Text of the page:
I woke this morning at five a.m. because I had set my alarm clock. It’s an attempt to learn to wake up at an healthy hour, but I’m afraid that all I’m doing is training myself to sleep through the alarm. And, sleeping through alarms is already a problem and the exact reason why I have this alarm set for an ungodly article.
But I got back to sleep, and slept all the way until nine thirty when the sun glinting off of the snow was blinding me. Even the cats were squinting and blinking rapidly as they readjusted their bodies so that their faces pointed away from the windows. I lay there and drifted in and out of sleep–stuck in that sleep stage where you have crazy dreams about having lunch with Ian Hamilton and J.D. Salinger–until my mother burst into my room. She threw the New Yorker at me so that I could read the Steven Millhauser fiction piece, and she told me that she thought that I wrote like him. Then, I had to get out of bed, so I could do ridiculous victory leaps across my bedroom in my grandmother-like nightgown.
On another note, my mother is in school to become a elementary school teacher because that’s what all normal Midtown attorneys decide to do once they hit 46. It’s amusing to see how she transforms herself the moment she comes into contact with younger children. She suddenly starts smiling and squats down to their level as she reads them a story or ties their shoes. It’s a complete role reversal from how she acts with us older folks. She isn’t obsessive and argumentative with them. Perhaps that’s because the power struggles with eight-year-olds are much more mild than her battles with the rest of us. Don’t get me wrong, though. I love my mother. It’s just that I’m a teenager and she’s my mother, so we’re pretty much obligated to have squabbles.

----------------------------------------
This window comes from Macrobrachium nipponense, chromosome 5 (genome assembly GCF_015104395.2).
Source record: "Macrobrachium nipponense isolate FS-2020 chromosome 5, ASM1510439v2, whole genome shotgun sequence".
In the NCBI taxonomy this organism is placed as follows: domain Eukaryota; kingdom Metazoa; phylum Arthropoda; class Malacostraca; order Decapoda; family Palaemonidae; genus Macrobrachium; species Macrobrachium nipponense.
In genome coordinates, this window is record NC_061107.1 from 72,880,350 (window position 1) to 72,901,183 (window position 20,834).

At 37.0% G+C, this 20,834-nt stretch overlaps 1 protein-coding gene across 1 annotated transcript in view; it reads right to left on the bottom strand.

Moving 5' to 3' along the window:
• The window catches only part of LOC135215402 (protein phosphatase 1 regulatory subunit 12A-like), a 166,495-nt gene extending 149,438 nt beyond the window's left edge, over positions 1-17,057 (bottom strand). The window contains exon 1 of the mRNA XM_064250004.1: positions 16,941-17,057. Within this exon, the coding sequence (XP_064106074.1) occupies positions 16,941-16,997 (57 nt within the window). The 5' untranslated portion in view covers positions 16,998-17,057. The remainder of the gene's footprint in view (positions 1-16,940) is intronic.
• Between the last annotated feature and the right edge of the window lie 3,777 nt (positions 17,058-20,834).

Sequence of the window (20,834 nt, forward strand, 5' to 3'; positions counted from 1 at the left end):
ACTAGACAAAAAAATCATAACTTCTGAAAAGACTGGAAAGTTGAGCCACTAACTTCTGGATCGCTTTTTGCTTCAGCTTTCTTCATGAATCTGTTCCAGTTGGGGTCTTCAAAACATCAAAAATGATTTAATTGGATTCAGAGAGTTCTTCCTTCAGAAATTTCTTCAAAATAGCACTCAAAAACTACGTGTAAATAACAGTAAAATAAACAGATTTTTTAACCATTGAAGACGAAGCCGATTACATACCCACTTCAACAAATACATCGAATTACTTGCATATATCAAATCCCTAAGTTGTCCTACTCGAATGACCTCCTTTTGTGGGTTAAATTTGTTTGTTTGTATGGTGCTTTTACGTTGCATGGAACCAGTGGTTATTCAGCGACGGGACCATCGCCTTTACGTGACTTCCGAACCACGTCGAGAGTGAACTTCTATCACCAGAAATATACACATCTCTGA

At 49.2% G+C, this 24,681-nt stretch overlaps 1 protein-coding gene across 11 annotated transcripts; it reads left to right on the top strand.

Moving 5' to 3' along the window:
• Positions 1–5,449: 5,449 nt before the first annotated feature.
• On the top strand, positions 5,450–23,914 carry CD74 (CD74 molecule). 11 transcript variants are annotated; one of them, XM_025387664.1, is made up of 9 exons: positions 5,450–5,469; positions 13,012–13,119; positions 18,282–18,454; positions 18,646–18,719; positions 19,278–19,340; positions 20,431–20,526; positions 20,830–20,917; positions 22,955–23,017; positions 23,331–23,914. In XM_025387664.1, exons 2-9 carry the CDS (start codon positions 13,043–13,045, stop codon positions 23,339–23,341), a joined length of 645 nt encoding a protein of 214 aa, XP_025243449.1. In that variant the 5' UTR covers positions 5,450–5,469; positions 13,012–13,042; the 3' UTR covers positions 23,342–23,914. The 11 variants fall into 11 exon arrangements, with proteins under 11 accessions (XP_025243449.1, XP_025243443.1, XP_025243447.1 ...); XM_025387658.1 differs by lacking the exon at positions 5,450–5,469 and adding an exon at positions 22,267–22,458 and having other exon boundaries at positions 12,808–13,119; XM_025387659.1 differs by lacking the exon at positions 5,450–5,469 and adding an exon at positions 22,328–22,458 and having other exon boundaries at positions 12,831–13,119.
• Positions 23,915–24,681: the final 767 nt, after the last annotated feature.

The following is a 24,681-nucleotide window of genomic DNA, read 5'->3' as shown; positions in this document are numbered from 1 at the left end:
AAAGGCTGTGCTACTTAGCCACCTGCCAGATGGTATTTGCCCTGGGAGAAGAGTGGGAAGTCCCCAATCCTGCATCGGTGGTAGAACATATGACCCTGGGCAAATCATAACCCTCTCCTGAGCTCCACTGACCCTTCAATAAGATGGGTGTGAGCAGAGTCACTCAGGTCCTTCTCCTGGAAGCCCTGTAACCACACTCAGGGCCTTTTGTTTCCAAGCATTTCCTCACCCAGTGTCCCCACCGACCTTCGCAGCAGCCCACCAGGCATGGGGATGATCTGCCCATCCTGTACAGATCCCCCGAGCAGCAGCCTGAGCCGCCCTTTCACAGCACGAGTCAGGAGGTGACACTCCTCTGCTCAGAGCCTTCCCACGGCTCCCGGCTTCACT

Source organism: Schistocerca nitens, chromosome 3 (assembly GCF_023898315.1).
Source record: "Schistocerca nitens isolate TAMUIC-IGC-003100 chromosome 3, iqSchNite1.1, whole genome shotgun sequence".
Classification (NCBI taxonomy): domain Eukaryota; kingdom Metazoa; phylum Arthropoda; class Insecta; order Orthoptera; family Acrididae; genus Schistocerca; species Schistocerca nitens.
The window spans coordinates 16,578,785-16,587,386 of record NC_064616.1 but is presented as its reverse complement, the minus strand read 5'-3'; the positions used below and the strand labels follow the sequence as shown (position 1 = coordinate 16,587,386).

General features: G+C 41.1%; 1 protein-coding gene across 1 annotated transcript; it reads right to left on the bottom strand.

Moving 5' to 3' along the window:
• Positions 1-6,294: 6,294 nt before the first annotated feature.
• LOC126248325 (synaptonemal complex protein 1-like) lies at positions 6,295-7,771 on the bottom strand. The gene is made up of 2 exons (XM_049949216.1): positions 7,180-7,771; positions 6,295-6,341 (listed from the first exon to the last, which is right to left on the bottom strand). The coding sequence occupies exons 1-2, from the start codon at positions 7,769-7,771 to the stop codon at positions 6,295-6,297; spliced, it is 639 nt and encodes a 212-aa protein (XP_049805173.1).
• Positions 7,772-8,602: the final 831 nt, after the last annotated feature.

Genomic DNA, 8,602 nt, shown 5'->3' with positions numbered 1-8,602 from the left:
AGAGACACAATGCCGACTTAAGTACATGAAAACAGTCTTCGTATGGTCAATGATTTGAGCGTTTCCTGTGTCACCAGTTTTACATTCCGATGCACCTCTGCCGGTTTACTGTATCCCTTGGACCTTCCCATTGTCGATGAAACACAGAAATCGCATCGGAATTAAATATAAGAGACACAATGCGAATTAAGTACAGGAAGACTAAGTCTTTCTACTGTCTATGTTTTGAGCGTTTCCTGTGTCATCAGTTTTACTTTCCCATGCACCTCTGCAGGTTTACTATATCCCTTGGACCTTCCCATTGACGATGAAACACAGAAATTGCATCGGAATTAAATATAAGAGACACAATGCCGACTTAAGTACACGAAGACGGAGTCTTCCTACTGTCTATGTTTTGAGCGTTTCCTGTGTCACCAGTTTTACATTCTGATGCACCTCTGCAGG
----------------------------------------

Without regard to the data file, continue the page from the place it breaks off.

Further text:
I was sitting in the Child Study Team office in school over a week ago and talking about her with my case manager (I swear that I’m no delinquent), and he couldn’t understand her decision, either. He, like me, thinks that she’s far too academic for the job. But as I realized when I was eating lunch today, anyone who can parent me certainly does love children and must have an honest-to-God talent for handling them, even if that ability seems unbelievable. After all, I did do things like try to eat newspaper in the middle of a panic attack (before I even knew what panic attacks were) when I was seven, and spend hours and hours doing homework because I was too busy doing back-bends off of the couch or picking up every single small object in the study.
I guess the woman isn’t so awful. I haven’t turned out half-bad, and she thinks that I can actually write well. Even though we might not always get along, I really do love her. And because of my lunch time thinking, I know that she’ll be a great teacher. I’ve prepped her for the worst.
And so ends my first blog post. A ramble-y endeavor that leaves much to be desired. However, for a first attempt, I’ll take it.